On January 16, the American newspaper The New York Times published an article about the investigation, which refers to the theft by the Russian army of exhibits in Ukrainian museums in the temporarily occupied territories of Ukraine. International art experts report that the removal of works of art may be the largest since the Second World War, when the German Nazis plundered Europe and took valuable exhibits to Germany.
During thefull-scale aggression, the Russian army has already robbed 30 museums in Ukraine, including those in Mariupol, Melitopol, Kherson and other cities. The purpose of Russia’s looting of Ukrainian museums is not only to obtain material or historical values, but to deprive Ukraine of its cultural heritage and Ukrainian identity. Russia is looting museum exhibits that are thousands of years old.
The theft of museum valuables by the Russian occupiers is organized and systematic in nature. It is carried out under the guidance of Russian specialists in art history. In particular, the removal of paintings from the Kherson Regional Art Museum was supervised by Natalya Desyatova, a pseudo-director appointed by the Russians.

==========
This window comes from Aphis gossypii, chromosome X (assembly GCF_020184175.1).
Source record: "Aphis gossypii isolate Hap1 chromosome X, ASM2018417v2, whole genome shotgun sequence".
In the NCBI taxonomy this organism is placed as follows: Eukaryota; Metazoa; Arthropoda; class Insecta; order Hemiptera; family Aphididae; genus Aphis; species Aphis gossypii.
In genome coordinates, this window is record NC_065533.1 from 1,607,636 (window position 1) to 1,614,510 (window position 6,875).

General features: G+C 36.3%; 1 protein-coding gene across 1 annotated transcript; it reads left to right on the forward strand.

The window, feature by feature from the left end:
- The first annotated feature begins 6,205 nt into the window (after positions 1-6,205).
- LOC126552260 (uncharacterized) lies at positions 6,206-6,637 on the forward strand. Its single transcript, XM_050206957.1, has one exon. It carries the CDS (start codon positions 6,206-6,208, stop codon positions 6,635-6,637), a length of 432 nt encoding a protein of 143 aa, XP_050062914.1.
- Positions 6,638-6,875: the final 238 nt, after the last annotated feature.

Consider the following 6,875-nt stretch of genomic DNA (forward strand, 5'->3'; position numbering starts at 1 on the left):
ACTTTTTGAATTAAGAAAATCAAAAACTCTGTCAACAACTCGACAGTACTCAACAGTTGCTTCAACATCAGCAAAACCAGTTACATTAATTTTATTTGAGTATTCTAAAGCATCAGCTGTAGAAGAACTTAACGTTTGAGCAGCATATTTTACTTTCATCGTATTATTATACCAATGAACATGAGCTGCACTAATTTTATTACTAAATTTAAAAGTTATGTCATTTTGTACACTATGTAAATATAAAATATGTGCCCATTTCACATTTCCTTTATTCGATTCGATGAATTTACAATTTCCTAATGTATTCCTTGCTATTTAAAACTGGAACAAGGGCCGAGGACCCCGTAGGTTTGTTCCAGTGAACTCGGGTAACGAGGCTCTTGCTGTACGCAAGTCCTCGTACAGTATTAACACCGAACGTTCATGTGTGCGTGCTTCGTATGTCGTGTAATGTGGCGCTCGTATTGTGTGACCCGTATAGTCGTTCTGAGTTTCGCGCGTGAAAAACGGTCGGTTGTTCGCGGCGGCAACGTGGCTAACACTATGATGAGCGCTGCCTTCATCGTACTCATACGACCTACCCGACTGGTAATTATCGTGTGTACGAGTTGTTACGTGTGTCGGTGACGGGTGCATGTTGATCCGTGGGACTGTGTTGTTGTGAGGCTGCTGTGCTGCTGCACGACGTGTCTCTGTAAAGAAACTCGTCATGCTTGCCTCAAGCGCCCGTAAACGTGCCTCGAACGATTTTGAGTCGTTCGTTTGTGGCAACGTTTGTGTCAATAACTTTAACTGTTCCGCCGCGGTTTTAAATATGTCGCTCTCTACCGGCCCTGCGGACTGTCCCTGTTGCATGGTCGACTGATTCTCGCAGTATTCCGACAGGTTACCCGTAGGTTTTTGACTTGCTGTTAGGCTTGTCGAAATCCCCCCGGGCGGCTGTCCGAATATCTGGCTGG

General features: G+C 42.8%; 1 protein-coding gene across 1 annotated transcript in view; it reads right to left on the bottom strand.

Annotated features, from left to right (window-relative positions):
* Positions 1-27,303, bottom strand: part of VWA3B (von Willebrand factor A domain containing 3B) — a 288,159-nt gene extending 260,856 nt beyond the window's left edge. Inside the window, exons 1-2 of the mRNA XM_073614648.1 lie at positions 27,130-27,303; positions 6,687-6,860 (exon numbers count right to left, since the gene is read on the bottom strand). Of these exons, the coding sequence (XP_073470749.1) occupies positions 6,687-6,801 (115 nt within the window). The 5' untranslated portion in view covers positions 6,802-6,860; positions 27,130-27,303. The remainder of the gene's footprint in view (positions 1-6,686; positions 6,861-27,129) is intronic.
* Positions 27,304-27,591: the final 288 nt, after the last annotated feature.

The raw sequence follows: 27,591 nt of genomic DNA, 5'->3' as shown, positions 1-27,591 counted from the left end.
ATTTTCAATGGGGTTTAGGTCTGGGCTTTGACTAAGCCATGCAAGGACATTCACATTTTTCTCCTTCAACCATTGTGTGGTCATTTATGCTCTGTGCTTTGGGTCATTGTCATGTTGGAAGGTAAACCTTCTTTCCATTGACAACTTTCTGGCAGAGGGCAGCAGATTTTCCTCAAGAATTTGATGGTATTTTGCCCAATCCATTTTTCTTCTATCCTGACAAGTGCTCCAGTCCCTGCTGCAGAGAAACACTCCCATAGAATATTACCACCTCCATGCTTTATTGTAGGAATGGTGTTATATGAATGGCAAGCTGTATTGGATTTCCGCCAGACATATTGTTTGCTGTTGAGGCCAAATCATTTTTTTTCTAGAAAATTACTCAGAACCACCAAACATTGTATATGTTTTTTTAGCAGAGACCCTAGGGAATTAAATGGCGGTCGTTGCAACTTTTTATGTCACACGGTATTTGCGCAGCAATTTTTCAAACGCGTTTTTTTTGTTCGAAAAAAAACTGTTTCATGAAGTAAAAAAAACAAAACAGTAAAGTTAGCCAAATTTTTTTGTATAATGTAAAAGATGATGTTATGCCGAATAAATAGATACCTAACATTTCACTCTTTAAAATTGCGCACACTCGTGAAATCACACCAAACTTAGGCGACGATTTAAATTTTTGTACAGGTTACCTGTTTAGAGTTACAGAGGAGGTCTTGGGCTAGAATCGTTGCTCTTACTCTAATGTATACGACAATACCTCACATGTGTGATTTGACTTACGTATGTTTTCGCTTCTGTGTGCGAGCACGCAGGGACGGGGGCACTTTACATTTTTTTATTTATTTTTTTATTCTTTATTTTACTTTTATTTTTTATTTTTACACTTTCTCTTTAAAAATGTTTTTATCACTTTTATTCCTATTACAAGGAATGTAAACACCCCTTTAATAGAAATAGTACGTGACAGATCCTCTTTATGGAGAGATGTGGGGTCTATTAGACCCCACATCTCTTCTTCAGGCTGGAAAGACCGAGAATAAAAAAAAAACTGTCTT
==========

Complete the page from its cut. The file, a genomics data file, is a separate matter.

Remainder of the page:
Russia illegally seized tens of thousands of exhibits from museums in the occupied territories, including both antique Scythian gold and modern works. In Kherson alone, Russian invaders stole more than 15,000 pieces of art. These are paintings, books, bronze statues, coins, ceramics, jewelry, etc. Among the museum exhibits were the works of Ivan Aivazovsky, Alexei Shovkunenko, Nikolai Pimonenko, August von Bayer and valuable icons – “Yuri the Zmeeborets with the Holy Apostles Peter and Paul”, “Virgin Mary Calm My Sorrows” and others.
In Melitopol, Russian art critics were specially brought to the local art museum to steal together with Russian soldiers gold items from Scythian times, made 2300 years ago.
This confirms the fact that the large-scale looting of Ukrainian museums is an operation sanctioned by the Kremlin, and not an initiative of some ordinary Russian soldiers. For example, even an electronic catalog describing paintings was stolen from the Kherson Art Museum.
Russia continues to confirm its status as a criminal state, which should be subject to the strictest possible sanctions, and those responsible for the theft of Ukrainian cultural heritage by Russian criminals should be brought to justice by the International Criminal Court.